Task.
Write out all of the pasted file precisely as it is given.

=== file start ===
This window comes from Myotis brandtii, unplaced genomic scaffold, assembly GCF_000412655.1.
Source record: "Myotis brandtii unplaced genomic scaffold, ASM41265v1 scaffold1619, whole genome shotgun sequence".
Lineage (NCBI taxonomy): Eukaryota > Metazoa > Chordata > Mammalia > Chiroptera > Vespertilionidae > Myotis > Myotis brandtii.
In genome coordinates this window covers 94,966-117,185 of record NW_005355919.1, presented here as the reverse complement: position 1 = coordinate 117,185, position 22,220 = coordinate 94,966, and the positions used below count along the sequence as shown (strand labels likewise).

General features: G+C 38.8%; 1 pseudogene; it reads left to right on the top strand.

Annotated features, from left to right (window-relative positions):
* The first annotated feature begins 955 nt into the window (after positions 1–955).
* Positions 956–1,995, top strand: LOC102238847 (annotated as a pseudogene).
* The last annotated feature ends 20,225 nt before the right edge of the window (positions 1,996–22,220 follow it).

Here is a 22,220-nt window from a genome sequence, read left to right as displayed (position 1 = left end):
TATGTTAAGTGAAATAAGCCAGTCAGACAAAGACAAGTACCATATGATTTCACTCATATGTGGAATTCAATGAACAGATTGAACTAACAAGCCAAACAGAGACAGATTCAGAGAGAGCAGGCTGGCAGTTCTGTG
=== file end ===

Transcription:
This window comes from Myotis brandtii, unplaced genomic scaffold, assembly GCF_000412655.1.
Source record: "Myotis brandtii unplaced genomic scaffold, ASM41265v1 scaffold1619, whole genome shotgun sequence".
Lineage (NCBI taxonomy): Eukaryota > Metazoa > Chordata > Mammalia > Chiroptera > Vespertilionidae > Myotis > Myotis brandtii.
In genome coordinates this window covers 94,966-117,185 of record NW_005355919.1, presented here as the reverse complement: position 1 = coordinate 117,185, position 22,220 = coordinate 94,966, and the positions used below count along the sequence as shown (strand labels likewise).

General features: G+C 38.8%; 1 pseudogene; it reads left to right on the top strand.

Annotated features, from left to right (window-relative positions):
* The first annotated feature begins 955 nt into the window (after positions 1–955).
* Positions 956–1,995, top strand: LOC102238847 (annotated as a pseudogene).
* The last annotated feature ends 20,225 nt before the right edge of the window (positions 1,996–22,220 follow it).

Here is a 22,220-nt window from a genome sequence, read left to right as displayed (position 1 = left end):
TATGTTAAGTGAAATAAGCCAGTCAGACAAAGACAAGTACCATATGATTTCACTCATATGTGGAATTCAATGAACAGATTGAACTAACAAGCCAAACAGAGACAGATTCAGAGAGAGCAGGCTGGCAGTTCTGTG